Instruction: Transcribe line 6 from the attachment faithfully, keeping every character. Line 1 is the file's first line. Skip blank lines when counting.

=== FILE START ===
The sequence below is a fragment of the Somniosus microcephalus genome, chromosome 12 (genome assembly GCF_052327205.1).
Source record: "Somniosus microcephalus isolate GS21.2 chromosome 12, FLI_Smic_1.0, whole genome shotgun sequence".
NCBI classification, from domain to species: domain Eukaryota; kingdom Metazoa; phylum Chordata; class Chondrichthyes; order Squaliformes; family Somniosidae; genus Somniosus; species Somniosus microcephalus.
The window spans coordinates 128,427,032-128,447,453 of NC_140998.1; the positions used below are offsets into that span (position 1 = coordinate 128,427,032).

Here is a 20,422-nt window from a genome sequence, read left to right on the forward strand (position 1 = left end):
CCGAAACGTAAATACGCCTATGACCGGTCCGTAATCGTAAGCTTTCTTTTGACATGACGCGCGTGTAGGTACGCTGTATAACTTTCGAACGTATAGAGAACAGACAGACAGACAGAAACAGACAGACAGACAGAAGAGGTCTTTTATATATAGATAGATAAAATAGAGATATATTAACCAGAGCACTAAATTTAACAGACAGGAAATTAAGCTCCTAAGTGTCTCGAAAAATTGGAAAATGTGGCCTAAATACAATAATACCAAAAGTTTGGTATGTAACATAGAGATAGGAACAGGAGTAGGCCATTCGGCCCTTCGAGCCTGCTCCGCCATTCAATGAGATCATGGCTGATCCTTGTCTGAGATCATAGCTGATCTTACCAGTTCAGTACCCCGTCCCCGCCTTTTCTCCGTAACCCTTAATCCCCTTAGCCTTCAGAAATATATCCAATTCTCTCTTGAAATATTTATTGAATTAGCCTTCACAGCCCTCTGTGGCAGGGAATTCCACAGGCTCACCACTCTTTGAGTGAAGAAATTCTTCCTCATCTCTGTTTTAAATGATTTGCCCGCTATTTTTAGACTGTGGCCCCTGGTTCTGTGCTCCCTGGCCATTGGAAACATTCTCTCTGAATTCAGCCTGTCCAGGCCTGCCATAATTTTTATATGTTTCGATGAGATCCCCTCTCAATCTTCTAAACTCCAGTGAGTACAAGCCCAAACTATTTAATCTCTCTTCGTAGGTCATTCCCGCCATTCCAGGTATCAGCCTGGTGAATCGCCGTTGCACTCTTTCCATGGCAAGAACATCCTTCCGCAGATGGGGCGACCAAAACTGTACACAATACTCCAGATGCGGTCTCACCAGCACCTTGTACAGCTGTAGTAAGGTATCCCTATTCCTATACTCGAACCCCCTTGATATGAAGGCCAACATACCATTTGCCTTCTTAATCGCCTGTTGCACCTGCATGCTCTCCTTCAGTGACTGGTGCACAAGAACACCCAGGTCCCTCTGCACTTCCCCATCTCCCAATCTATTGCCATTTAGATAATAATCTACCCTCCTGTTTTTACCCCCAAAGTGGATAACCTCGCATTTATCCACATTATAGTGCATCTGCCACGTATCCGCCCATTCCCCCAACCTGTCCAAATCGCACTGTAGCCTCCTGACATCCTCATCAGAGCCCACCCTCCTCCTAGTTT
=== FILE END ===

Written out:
CCGAAACGTAAATACGCCTATGACCGGTCCGTAATCGTAAGCTTTCTTTTGACATGACGCGCGTGTAGGTACGCTGTATAACTTTCGAACGTATAGAGAACAGACAGACAGACAGAAACAGACAGACAGACAGAAGAGGTCTTTTATATATAGATAGATAAAATAGAGATATATTAACCAGAGCACTAAATTTAACAGACAGGAAATTAAGCTCCTAAGTGTCTCGAAAAATTGGAAAATGTGGCCTAAATACAATAATACCAAAAGTTTGGTATGTAACATAGAGATAGGAACAGGAGTAGGCCATTCGGCCCTTCGAGCCTGCTCCGCCATTCAATGAGATCATGGCTGATCCTTGTCTGAGATCATAGCTGATCTTACCAGTTCAGTACCCCGTCCCCGCCTTTTCTCCGTAACCCTTAATCCCCTTAGCCTTCAGAAATATATCCAATTCTCTCTTGAAATATTTATTGAATTAGCCTTCACAGCCCTCTGTGGCAGGGAATTCCACAGGCTCACCACTCTTTGAGTGAAGAAATTCTTCCTCATCTCTGTTTTAAATGATTTGCCCGCTATTTTTAGACTGTGGCCCCTGGTTCTGTGCTCCCTGGCCATTGGAAACATTCTCTCTGAATTCAGCCTGTCCAGGCCTGCCATAATTTTTATATGTTTCGATGAGATCCCCTCTCAATCTTCTAAACTCCAGTGAGTACAAGCCCAAACTATTTAATCTCTCTTCGTAGGTCATTCCCGCCATTCCAGGTATCAGCCTGGTGAATCGCCGTTGCACTCTTTCCATGGCAAGAACATCCTTCCGCAGATGGGGCGACCAAAACTGTACACAATACTCCAGATGCGGTCTCACCAGCACCTTGTACAGCTGTAGTAAGGTATCCCTATTCCTATACTCGAACCCCCTTGATATGAAGGCCAACATACCATTTGCCTTCTTAATCGCCTGTTGCACCTGCATGCTCTCCTTCAGTGACTGGTGCACAAGAACACCCAGGTCCCTCTGCACTTCCCCATCTCCCAATCTATTGCCATTTAGATAATAATCTACCCTCCTGTTTTTACCCCCAAAGTGGATAACCTCGCATTTATCCACATTATAGTGCATCTGCCACGTATCCGCCCATTCCCCCAACCTGTCCAAATCGCACTGTAGCCTCCTGACATCCTCATCAGAGCCCACCCTCCTCCTAGTTT